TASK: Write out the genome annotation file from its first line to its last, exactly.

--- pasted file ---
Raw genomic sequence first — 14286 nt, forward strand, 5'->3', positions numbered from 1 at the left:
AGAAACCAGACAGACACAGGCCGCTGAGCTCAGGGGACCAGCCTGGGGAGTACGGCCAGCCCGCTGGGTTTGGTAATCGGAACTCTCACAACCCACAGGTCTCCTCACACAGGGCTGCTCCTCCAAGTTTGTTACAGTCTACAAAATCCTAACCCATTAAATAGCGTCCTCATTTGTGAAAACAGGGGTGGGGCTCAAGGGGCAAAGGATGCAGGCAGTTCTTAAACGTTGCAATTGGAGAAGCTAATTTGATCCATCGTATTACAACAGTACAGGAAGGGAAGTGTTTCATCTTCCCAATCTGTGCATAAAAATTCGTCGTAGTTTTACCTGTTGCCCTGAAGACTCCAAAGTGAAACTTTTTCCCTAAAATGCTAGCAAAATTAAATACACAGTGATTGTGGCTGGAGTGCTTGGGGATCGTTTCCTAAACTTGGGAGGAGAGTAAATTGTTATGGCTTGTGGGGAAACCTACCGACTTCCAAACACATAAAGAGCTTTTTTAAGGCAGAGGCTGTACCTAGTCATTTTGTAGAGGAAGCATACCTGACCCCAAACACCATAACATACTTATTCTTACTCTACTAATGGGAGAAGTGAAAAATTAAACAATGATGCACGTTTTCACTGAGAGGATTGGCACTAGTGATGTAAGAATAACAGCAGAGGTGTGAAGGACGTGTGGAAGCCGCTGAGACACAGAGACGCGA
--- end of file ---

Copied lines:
Raw genomic sequence first — 14286 nt, forward strand, 5'->3', positions numbered from 1 at the left:
AGAAACCAGACAGACACAGGCCGCTGAGCTCAGGGGACCAGCCTGGGGAGTACGGCCAGCCCGCTGGGTTTGGTAATCGGAACTCTCACAACCCACAGGTCTCCTCACACAGGGCTGCTCCTCCAAGTTTGTTACAGTCTACAAAATCCTAACCCATTAAATAGCGTCCTCATTTGTGAAAACAGGGGTGGGGCTCAAGGGGCAAAGGATGCAGGCAGTTCTTAAACGTTGCAATTGGAGAAGCTAATTTGATCCATCGTATTACAACAGTACAGGAAGGGAAGTGTTTCATCTTCCCAATCTGTGCATAAAAATTCGTCGTAGTTTTACCTGTTGCCCTGAAGACTCCAAAGTGAAACTTTTTCCCTAAAATGCTAGCAAAATTAAATACACAGTGATTGTGGCTGGAGTGCTTGGGGATCGTTTCCTAAACTTGGGAGGAGAGTAAATTGTTATGGCTTGTGGGGAAACCTACCGACTTCCAAACACATAAAGAGCTTTTTTAAGGCAGAGGCTGTACCTAGTCATTTTGTAGAGGAAGCATACCTGACCCCAAACACCATAACATACTTATTCTTACTCTACTAATGGGAGAAGTGAAAAATTAAACAATGATGCACGTTTTCACTGAGAGGATTGGCACTAGTGATGTAAGAATAACAGCAGAGGTGTGAAGGACGTGTGGAAGCCGCTGAGACACAGAGACGCGA